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PROMOTION

Kid’s. . .Teeth

By Victoria Squillante

“Mommy, I Hate the Dentist!” Or is she just following YOUR lead? Help your child be comfortable with his dentist before the first visit by taking a look at the dentist’s website. “This helps introduce him to the dentist and office so the atmosphere looks familiar,” says Dr. Korie Acord. Having fearful children speak with any friends who have gone to the dentist can also be very helpful. According to Dr. Kim Hansford, starting a child’s dentist visits early in life will also help ease his fears since it gives him time to build a relationship with the dentist. Dr. Will Engilman

believes it all boils down to early development of a child-orthodontist relationship before braces are even needed. “This gives the child a feeling of comfort. When it comes time for braces, they know what to expect and it’s less threatening,” he says. All three doctors agree that parents

should never make a big deal out of a trip to the dentist or the orthodontist. The bigger deal the parents make over it, the more stressed the child will be.

“If possible, discourage habits like pacifiers or thumb and finger sucking as early as possible. These habits can discourage development of teeth, their position, and how they come in. The longer the habit persists, the more likelihood of messing up the teeth in the long run.”

A Child’s Mouth

If they can tie their shoes or write their name in cursive, then they have the dexterity needed to be able to brush correctly, say both Dr. Acord and Dr. Hansford. But stay involved: kids will often only brush what they can see, so let them start and then help finish the job.

Dr. Korie Acord

Teething Pain Relief An easy solution is sticking a wet rag in the freezer for a few minutes and letting her chew on it. This helps by numbing the aching area. Or find a teething toy that has chewy and textured areas that massage gums.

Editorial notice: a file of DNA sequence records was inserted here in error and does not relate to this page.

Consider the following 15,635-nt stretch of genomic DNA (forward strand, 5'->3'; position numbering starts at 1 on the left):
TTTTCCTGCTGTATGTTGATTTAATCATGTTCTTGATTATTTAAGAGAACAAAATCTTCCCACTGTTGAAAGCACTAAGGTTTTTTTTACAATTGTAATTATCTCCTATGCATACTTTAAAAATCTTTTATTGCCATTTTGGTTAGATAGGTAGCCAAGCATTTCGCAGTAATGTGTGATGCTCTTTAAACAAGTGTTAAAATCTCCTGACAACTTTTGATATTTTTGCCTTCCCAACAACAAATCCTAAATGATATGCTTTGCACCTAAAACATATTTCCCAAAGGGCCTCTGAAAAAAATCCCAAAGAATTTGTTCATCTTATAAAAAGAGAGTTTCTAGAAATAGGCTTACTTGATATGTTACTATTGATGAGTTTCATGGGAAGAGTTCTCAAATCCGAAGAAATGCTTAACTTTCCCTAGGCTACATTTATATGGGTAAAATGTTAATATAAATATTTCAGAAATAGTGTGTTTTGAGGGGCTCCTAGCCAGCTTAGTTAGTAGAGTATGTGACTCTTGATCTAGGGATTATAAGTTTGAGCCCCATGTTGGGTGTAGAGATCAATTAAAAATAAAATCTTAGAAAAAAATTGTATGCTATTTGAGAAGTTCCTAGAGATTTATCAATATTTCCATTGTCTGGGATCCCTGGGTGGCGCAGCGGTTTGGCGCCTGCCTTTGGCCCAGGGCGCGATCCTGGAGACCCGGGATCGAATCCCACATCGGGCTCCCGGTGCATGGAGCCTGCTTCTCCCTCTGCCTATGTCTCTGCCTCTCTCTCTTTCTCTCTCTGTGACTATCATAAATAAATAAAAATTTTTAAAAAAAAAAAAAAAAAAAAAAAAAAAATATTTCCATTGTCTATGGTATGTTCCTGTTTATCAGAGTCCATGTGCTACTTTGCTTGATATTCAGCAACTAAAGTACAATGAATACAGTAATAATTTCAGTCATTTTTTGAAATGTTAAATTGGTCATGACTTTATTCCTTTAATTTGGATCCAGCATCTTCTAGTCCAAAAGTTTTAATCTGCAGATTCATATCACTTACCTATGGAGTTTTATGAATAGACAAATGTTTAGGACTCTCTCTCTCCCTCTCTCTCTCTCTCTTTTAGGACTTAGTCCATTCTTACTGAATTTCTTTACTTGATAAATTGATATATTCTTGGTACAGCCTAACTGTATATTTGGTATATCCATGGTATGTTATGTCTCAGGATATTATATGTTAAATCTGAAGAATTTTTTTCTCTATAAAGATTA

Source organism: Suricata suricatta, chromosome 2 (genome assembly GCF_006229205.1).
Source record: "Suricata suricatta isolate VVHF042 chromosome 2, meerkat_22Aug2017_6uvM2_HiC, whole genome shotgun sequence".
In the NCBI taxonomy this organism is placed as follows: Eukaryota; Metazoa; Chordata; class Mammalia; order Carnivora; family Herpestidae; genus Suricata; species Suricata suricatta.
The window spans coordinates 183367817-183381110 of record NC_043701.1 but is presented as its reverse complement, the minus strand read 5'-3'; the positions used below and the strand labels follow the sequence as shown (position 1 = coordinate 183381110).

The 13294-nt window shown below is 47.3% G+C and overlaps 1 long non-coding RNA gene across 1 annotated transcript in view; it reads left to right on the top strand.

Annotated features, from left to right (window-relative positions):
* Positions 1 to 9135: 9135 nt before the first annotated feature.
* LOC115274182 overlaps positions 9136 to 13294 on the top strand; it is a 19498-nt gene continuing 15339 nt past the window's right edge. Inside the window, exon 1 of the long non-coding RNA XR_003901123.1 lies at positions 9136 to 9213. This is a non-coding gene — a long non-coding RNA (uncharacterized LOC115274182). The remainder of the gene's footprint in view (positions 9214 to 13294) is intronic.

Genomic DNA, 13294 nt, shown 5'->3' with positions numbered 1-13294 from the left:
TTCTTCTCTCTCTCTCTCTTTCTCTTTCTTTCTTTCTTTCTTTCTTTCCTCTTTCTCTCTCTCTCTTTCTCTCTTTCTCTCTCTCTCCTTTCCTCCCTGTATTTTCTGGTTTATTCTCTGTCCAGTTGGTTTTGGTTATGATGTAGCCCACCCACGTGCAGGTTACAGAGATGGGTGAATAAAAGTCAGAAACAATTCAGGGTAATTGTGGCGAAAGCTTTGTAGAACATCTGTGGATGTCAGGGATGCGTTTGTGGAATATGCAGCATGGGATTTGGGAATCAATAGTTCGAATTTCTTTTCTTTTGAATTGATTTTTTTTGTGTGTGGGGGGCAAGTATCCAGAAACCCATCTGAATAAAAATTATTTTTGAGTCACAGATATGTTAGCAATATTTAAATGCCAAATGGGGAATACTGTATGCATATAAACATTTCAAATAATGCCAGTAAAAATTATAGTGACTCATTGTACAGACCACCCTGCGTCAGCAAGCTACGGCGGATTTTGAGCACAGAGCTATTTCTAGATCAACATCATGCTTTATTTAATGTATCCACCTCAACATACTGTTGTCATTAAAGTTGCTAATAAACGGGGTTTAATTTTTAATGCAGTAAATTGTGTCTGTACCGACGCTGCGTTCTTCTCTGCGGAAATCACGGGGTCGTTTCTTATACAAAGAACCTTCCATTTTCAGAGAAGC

How to Brush There are all kinds of methods for brushing your teeth, but some work better than others, according to Dr. Kim Hansford. Some people brush up and down, others go back and forth, and the rest brush in a circular motion. While all of these techniques work for getting teeth clean, the recommended and most successful approach is brushing in small circles. Often when using the other methods, bigger motions are used which cause some bumps and grooves to be missed. Circles take slower and shorter motions that tend to get in every spot better.

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What age can your child brush on her own?

What age to consider braces?

“I usually say the best age to see an orthodontist is around 7 or 8 years old. We can look at things and give the parents an idea of what to expect down the road and can address any problems we notice right then,” says Dr. Will Engilman.

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